With the arrival of night, the autumn light had faded away as normal but there had been no noticeable respite in the suffocating heat. Although past their bright best, I was determined to take advantage of what remained of the conditions and so settled down on the patio in a deckchair to relax and to listen to the radio for a while. I had brought home plenty of work from the office which needed to be done but, as the pressures of the day had now reduced to an almost bearable level, I decided to leave it all locked safely away in my briefcase until morning. The company got more than enough out of me between nine and five o'clock each day - this was my time and my time alone.
The patio was dark and quiet with the gloom only broken by the soft yellow electric light which spilled out of the house from the kitchen window. Although not brilliant by any means, the light provided just enough illumination to help me locate the cans of beer on the ground at the side of the chair.
The metal frame and thin cloth covering of the deckchair proved to be deceptively comfortable and it did not take long for me to begin to slide away into a light sleep. The heat and drink combined to deadly effect to help me lose consciousness with the minimum of fuss. Occasionally a soft breeze drifted across the garden, but it was never strong enough to wake me for more than a couple of seconds.
At around nine-thirty, an unexpected crackle of static from the radio woke me with a start. It had been playing quiet, tinny music all evening without interruption but had now begun to scream and hiss with distortion. Still half asleep, I struggled in the gloom to find the set with one outstretched arm. With fingers flailing, I grabbed the wire aerial and swung it around to try and relocate the station's elusive signal. When the music was replaced totally by static and white noise, I sat up and picked the radio angrily off the ground. As I toyed with the controls, a heavy and hot wind blew across my face. The wind was gentle and somehow directionless and it seemed to fall onto me rather than be blown. I looked up into the night sky to try and find the source of the breeze and was amazed when the whole panorama of darkness above me began to change colour.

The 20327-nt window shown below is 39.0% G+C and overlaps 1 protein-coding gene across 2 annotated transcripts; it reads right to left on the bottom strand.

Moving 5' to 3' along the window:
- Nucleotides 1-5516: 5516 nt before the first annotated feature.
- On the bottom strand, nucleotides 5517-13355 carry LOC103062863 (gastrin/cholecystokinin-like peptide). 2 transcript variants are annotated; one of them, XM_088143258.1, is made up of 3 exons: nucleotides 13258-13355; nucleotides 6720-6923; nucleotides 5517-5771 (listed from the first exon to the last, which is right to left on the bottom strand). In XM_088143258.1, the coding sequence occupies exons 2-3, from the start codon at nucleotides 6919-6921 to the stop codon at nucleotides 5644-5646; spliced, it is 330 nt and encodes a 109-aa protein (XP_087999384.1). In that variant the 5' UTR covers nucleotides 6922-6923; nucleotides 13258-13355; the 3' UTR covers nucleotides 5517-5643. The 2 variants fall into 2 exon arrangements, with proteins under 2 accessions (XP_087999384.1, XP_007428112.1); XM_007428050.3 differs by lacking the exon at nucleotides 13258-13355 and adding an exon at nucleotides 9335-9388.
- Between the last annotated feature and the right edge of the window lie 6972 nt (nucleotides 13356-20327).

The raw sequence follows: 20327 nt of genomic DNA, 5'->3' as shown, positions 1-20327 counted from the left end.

At first deep black and punctuated only by the brilliance of individual, isolated stars, the sky changed initially to a ruddy brown before lightening and working its way from a deep red to a dull orange, almost as bright as the last glowing embers in a dying fire. I watched and rubbed my tired eyes, unsure if what I was seeing was really there or if it was just a trick of the night. Slowly, the colours reversed and the sky worked its way back to its original dull blackness. The radio in my hands crackled back into life and, as the warm wind subsided, the music began to blast out of the speakers once again.
I put the machine back on the ground and relaxed again in the deckchair. I looked up at the heavens above and wondered about what I had just seen. Half of my mind seemed intent on finding a link between the hot conditions and the light and wind I had just experienced whilst the other half of me wanted nothing more than to ignore it and go back to sleep. The latter part of my brain was starting to win its battle with the other until, just as I was beginning to lose consciousness again, the telephone rang inside the house. Angry, tired and irritated. I jumped up out of my chair and knocked a half-finished can of beer over onto the patio. For a moment I watched as the liquid fizzed and frothed away in the pale light, before going into the house to answer the call.
Still not quite awake, I picked up the telephone receiver and held it to my ear.
'All right, Steve! Did you see that?' asked an annoyingly cheerful voice at the other end of the line. I recognised its owner immediately as Mark Evans, an old close friend.
'If you've just phoned me up to ask that, Mark, then our friendship could well be on its last legs,' I said as I tried to stifle a tired yawn. He ignored my idle threats.
'Did you see it?' he asked again. 'Wasn't it incredible?'